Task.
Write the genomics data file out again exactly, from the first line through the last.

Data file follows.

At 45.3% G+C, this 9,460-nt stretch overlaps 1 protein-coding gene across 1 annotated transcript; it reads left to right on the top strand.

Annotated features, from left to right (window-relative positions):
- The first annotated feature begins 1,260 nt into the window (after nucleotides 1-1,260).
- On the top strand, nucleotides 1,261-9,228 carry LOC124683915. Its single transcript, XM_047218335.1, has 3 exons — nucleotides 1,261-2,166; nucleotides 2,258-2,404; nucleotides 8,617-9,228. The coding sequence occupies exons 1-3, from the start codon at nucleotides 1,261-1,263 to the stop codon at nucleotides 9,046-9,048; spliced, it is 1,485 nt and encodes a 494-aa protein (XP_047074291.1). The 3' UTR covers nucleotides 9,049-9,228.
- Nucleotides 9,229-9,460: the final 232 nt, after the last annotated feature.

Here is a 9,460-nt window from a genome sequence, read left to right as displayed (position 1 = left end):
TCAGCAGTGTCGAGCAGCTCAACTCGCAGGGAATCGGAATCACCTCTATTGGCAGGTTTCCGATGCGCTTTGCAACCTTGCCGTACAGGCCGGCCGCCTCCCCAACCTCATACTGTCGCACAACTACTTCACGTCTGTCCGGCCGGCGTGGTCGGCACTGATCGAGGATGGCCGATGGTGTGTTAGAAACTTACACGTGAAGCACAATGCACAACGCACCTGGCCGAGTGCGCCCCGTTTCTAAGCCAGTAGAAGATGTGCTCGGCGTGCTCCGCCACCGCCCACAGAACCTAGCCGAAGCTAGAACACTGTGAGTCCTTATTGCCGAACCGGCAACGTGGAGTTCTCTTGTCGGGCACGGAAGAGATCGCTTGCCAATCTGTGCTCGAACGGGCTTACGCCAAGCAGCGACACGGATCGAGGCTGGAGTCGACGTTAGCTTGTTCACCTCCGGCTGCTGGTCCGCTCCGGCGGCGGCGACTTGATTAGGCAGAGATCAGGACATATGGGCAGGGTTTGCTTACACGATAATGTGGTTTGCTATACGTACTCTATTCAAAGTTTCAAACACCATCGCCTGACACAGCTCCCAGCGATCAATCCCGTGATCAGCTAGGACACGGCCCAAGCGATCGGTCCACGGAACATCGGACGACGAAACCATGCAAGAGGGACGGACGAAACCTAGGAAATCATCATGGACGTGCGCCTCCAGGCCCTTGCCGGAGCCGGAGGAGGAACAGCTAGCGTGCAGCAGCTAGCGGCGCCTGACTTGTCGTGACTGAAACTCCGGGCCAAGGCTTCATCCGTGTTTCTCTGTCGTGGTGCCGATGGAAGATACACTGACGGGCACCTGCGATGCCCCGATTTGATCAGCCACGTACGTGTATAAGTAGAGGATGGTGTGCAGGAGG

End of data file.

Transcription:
At 45.3% G+C, this 9,460-nt stretch overlaps 1 protein-coding gene across 1 annotated transcript; it reads left to right on the top strand.

Annotated features, from left to right (window-relative positions):
- The first annotated feature begins 1,260 nt into the window (after nucleotides 1-1,260).
- On the top strand, nucleotides 1,261-9,228 carry LOC124683915. Its single transcript, XM_047218335.1, has 3 exons — nucleotides 1,261-2,166; nucleotides 2,258-2,404; nucleotides 8,617-9,228. The coding sequence occupies exons 1-3, from the start codon at nucleotides 1,261-1,263 to the stop codon at nucleotides 9,046-9,048; spliced, it is 1,485 nt and encodes a 494-aa protein (XP_047074291.1). The 3' UTR covers nucleotides 9,049-9,228.
- Nucleotides 9,229-9,460: the final 232 nt, after the last annotated feature.

Here is a 9,460-nt window from a genome sequence, read left to right as displayed (position 1 = left end):
TCAGCAGTGTCGAGCAGCTCAACTCGCAGGGAATCGGAATCACCTCTATTGGCAGGTTTCCGATGCGCTTTGCAACCTTGCCGTACAGGCCGGCCGCCTCCCCAACCTCATACTGTCGCACAACTACTTCACGTCTGTCCGGCCGGCGTGGTCGGCACTGATCGAGGATGGCCGATGGTGTGTTAGAAACTTACACGTGAAGCACAATGCACAACGCACCTGGCCGAGTGCGCCCCGTTTCTAAGCCAGTAGAAGATGTGCTCGGCGTGCTCCGCCACCGCCCACAGAACCTAGCCGAAGCTAGAACACTGTGAGTCCTTATTGCCGAACCGGCAACGTGGAGTTCTCTTGTCGGGCACGGAAGAGATCGCTTGCCAATCTGTGCTCGAACGGGCTTACGCCAAGCAGCGACACGGATCGAGGCTGGAGTCGACGTTAGCTTGTTCACCTCCGGCTGCTGGTCCGCTCCGGCGGCGGCGACTTGATTAGGCAGAGATCAGGACATATGGGCAGGGTTTGCTTACACGATAATGTGGTTTGCTATACGTACTCTATTCAAAGTTTCAAACACCATCGCCTGACACAGCTCCCAGCGATCAATCCCGTGATCAGCTAGGACACGGCCCAAGCGATCGGTCCACGGAACATCGGACGACGAAACCATGCAAGAGGGACGGACGAAACCTAGGAAATCATCATGGACGTGCGCCTCCAGGCCCTTGCCGGAGCCGGAGGAGGAACAGCTAGCGTGCAGCAGCTAGCGGCGCCTGACTTGTCGTGACTGAAACTCCGGGCCAAGGCTTCATCCGTGTTTCTCTGTCGTGGTGCCGATGGAAGATACACTGACGGGCACCTGCGATGCCCCGATTTGATCAGCCACGTACGTGTATAAGTAGAGGATGGTGTGCAGGAGG